Magazine article New Zealand Management

STRATEGY: Recession ,Co A Strategic Issue for Boards

Magazine article New Zealand Management

STRATEGY: Recession ,Co A Strategic Issue for Boards

Article excerpt

Byline: Doug Matheson

The impact of the recession has become the key strategic issue for current boards. Directors are grappling with uncertainty of a magnitude few have experienced before. To meet the challenges many boards must change the way they work.

The most important aspect of dealing with the impacts of the recession is the mindset of the directors Co their reaction to the situation the organisation faces will determine how the board considers the issues and how it acts.

Director reaction is influenced by:

1. Their perception of their ability to influence the future of the organisation in the new environment they face, and

2. Whether their concentration is on survival of the organisation or on revitalisation of the organisation.

The following model depicts the factors involved.

Individual director reaction will range from feeling they are just the victim through to taking an active leadership role in bringing about a revitalised organisation.

Where the focus of directors is primarily on survival with a feeling they donCOt have much influence, they see themselves as victims and tend to complain and criticise the situation the organisation faces but actually do little. They leave it to management to take action, and hope the environment will improve.

Where the focus of a director is primarily on survival and they feel they have high ability to influence, downsizing or such like will be their concentration. Putting employees off, reducing activities, cutbacks or close-downs will appear to be the only way forward. The board will make decisions that will help the organisation survive but do little different or new to enhance the long term.

When directors are committed to revitalisation of the organisation but perceive they have little ability to influence, they can best be described as followers. They tend to be passive about the problems the organisation faces, accept them as something the organisation canCOt do much about, and go along with management recommendations for operational changes and improvements that will help.

The reality in all organisations is that the directors and board are in the position of highest influence and their primary responsibility is leadership. As such, considering the consequences of a recession such as we currently face is not the time for directors to abdicate their responsibilities Co it is time for governance leadership. The directors and the board must think and respond strategically.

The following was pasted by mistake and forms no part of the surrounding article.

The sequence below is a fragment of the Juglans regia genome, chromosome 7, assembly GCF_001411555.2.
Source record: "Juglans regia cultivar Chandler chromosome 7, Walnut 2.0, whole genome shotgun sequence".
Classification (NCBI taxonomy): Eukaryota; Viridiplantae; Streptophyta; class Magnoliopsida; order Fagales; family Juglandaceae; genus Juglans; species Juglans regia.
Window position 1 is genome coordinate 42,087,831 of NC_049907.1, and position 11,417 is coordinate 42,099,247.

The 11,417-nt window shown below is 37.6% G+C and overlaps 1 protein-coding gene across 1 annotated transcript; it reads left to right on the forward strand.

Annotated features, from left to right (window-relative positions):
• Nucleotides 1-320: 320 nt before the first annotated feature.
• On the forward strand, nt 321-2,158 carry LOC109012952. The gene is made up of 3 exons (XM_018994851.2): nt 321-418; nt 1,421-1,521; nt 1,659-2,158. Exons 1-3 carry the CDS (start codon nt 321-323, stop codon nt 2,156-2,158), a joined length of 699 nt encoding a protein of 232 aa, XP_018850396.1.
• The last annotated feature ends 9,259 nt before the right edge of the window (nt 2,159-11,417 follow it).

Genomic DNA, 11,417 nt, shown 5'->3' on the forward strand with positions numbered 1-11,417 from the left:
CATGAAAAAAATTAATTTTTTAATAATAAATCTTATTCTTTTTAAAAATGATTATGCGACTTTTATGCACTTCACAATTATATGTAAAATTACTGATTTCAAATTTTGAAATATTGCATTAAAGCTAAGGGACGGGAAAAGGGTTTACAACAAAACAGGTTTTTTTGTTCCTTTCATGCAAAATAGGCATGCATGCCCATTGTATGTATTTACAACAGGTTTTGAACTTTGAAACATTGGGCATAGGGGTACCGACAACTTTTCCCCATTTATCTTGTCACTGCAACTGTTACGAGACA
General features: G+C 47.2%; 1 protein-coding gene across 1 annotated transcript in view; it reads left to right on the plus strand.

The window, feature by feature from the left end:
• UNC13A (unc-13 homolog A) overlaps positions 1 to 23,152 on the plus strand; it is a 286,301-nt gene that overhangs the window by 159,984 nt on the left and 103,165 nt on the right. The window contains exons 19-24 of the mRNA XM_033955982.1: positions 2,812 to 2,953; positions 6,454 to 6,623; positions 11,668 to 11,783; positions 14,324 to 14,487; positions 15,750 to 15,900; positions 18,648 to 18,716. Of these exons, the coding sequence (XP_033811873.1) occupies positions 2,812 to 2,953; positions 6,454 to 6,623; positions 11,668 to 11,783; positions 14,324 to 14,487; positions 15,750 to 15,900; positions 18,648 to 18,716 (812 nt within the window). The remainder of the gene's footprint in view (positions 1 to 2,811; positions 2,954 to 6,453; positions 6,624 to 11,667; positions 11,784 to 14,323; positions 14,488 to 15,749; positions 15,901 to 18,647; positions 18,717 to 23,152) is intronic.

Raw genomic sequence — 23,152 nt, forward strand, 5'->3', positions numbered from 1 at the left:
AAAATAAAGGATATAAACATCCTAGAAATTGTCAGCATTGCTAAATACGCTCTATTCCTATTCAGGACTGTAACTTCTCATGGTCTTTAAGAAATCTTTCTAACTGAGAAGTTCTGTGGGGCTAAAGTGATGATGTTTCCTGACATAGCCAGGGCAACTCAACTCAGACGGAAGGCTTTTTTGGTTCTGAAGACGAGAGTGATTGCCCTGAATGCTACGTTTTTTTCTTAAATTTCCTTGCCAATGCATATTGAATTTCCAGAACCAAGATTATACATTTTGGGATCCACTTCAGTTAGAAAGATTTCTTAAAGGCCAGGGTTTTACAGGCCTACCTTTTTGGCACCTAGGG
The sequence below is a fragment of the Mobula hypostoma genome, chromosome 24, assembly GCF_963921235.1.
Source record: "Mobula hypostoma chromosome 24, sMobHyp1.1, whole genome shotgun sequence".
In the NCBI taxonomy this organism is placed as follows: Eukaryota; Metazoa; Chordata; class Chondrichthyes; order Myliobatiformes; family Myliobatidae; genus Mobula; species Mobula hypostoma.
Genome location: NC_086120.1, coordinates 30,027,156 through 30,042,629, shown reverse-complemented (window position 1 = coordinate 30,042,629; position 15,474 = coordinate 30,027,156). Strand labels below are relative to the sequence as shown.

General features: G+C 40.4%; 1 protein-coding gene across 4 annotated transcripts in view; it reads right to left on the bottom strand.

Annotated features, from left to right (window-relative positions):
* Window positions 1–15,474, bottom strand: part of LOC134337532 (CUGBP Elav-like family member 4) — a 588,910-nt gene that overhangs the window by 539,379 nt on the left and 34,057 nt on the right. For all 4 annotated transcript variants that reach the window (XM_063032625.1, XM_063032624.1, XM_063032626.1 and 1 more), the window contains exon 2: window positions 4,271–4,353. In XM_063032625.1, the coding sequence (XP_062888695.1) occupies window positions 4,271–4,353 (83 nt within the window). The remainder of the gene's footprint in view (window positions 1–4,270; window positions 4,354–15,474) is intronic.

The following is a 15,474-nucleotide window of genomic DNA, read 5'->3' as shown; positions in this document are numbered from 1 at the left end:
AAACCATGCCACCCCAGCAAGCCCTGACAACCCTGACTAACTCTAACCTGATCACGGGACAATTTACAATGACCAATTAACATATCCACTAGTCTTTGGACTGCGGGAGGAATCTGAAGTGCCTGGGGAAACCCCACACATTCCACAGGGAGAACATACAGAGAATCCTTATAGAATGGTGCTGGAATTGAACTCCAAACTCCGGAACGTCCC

Directors must rise above day-to-day operational matters when considering strategy. They must think conceptually and envision the future that could be, and discover ways the organisation can get there.

The board must ensure the organisationCOs strategies, as well as performance, protect and enhance long-term shareholder/stakeholder interests Co that is the primary responsibility of the board. While acknowledging that for some there may be few options, the boardCOs responsibility and role is identifying any long-term strategic options to protect interests of those they serve and their employees.

ItCOs not bad news for every organisation. In times of turmoil there also arise some opportunities.

Companies with a diversity of products and markets, and organisations with a diversity of services will inevitably be more resilient to the impacts of the recession. While the demand for many products and services has declined because of the recession, there is an emerging interest in new and different products and services. Successful organisations diversify and respond to such changing needs.

The board and management must not get locked into their past business model when it no longer is relevant. The world has changed Co they have to discard the old and create a new business concept. TheyCOve got skilled employees, knowledge and facilities. The most successful organisations will position themselves for the future by continuing to fund training and development of critical competencies and innovation. …

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